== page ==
Zoid to de­liver a rock­ing good time

De Waal Park free con­cert will see singer­gui­tarist per­form some songs in Afrikaans

Weekend Argus (Saturday Edition) - - GOODVIBES - WENDYL MARTIN

ROCK favourite Karen Zoid will take to the Ed­war­dian band­stand at De Waal Park to­mor­row af­ter­noon for what is set to be a fam­ily-friendly show. And you don’t have to pay a cent to see her. The South African Mu­sic Award­win­ning rocker will be play­ing an acous­tic set as part of the Friends of De Waal Park’s Sum­mer Con­certs in the Park se­ries.

The Good Week­end chat­ted to Zoid be­tween a busy record­ing sched­ule for her new al­bum – which will be recorded in Afrikaans.

About the con­cert, she said: “We will tell sto­ries and play hits. The songs will be sung as acous­tic songs. Peo­ple will prob­a­bly come with their kids and will just be fin­ished ( tired) with 2011. It is a ca­sual event aimed at the fam­ily.”

And be­ing a mother is one of the rea­son why she agreed to per­form.

“I’m a mother and I love tak­ing my son to per­for­mances when I can. I love pic­nic con­certs where peo­ple can lie on the grass. It is a part of the South African life­style. You can’t do this in In­dia.”

Zoid be­lieves acous­tic per­for­mances come with their own chal­lenges.

“The De Waal Park con­cert kicks off two months of acous­tic per­form­ing for me.

“It leaves you to work with raw songs and they are chal­leng­ing to play.

“With de­lay ped­als, the au­di­ence don’t pick up on mis­takes. But when it’s just voices, you laugh and carry on.

“It’s good for the brain. When I play with my band, I have a beer be­fore. But if it’s acous­tic, I have water and cof­fee so I can con­cen­trate.”

She will use the con­cert to in­tro­duce the au­di­ence to some of her new work.

“Ev­ery show has to be dif­fer­ent. I will per­form some of my Afrikaans and English songs and some new ma­te­rial. Since June, I have been work­ing on my new Afrikaans al­bum, which should be re­leased next year in April. I am go­ing to play one or two new songs from the al­bum.”

The re­sponse to her new work so far has been good, she says, but she is still ner­vous.

“South Africans are po­lite. It is dif­fi­cult to write in Afrikaans. If you put an English dic­tio­nary next to an Afrikaans one, the Afrikaans one is smaller. There are some words that are not used so much any more.”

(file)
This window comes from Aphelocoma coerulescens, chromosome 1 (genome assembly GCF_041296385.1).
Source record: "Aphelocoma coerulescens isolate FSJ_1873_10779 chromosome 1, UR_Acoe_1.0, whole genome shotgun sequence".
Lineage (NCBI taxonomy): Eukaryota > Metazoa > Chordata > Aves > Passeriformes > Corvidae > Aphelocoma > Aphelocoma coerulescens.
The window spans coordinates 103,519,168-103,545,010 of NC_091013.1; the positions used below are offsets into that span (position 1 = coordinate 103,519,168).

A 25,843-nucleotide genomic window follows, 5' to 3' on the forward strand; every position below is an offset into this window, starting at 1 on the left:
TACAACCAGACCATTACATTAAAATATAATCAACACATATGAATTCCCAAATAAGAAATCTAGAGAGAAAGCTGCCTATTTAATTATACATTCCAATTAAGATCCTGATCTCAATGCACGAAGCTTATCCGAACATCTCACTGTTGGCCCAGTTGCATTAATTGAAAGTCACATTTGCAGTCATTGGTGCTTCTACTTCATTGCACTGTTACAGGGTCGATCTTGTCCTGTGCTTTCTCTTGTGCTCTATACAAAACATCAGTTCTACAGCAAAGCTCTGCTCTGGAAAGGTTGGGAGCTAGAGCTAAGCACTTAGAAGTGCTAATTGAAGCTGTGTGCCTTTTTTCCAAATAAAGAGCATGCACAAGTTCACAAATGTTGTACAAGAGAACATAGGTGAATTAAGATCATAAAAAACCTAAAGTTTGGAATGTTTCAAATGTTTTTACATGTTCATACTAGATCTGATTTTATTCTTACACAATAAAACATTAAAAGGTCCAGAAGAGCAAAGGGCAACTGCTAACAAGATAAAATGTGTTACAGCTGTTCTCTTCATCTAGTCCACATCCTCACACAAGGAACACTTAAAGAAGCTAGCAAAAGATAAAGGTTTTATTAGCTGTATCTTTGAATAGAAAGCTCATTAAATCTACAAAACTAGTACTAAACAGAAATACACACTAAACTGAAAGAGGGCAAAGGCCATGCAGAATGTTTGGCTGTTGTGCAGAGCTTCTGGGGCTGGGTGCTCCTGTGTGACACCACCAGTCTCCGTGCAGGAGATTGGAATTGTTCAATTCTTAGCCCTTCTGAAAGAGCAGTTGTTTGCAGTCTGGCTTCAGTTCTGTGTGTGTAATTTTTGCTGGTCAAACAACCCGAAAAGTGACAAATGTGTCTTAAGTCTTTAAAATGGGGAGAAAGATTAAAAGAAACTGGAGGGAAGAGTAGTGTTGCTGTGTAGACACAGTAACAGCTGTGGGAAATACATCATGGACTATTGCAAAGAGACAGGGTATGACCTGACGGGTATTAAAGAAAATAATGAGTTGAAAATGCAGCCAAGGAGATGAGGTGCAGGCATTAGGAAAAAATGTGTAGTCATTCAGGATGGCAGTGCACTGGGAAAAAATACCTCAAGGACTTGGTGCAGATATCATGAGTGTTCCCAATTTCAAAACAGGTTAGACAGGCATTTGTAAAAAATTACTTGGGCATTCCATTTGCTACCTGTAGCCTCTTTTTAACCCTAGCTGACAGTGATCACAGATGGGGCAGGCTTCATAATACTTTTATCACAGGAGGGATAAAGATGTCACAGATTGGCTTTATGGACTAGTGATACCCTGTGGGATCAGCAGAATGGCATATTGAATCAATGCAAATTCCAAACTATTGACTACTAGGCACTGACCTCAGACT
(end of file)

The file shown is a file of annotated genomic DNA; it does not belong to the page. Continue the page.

So far, she has recorded six tracks for the new al­bum but she en­vis­ages a 12- to 14-track al­bum.

“I am forc­ing my­self to write. This is the first al­bum in eight years that I was able to do over a long time. Work­ing in my mother tongue, I have been able to fo­cus on emo­tions… It is funny though, when you speak in your own lan­guage, you can be more ex­pres­sive.”

She has also been ex­per­i­ment­ing with dif­fer­ent sounds be­yond her gui­tar and rock voice.

“I have been us­ing de­lay ped­als and played with the pi­ano. It some­times sounds op­er­atic.

“I am con­cen­trat­ing on the emo­tion of the mes­sage. If it is a sad song, it must be a tear-jerker. If it is an an­gry song, it must be a blood­boil­ing one… It’s a big pro­duc­tion al­bum.”

The chair­man of Friends of De Waal Park, Michael Bosazza, says they are thrilled to have Zoid per­form at the park.

“The rea­son we started the con­cert se­ries is be­cause we have a band­stand. And band­stands need mu­sic.”

For up­dates from Karen Zoid, fol­low her on Twit­ter@karen­zoid. The Friends of De Waal Park can be fol­lowed @de­waal­park.

The Sum­mer Con­certs in The Park se­ries take place on cer­tain Sun­day af­ter­noons un­til April 1 next year.

Zoid’s per­for­mance starts at 3pm but con­cert­go­ers are en­cour­aged to ar­rive from 2pm with their own pic­nics as no food or drinks will be on sale. De Waal Park is on Molteno Road with en­trances there and in Up­per Orange and Camp streets.

READY TO ROLL: Ex­pect loads of riffs, but not any raffs, at Karen Zoid’s con­cert in De Waal Park to­mor­row.

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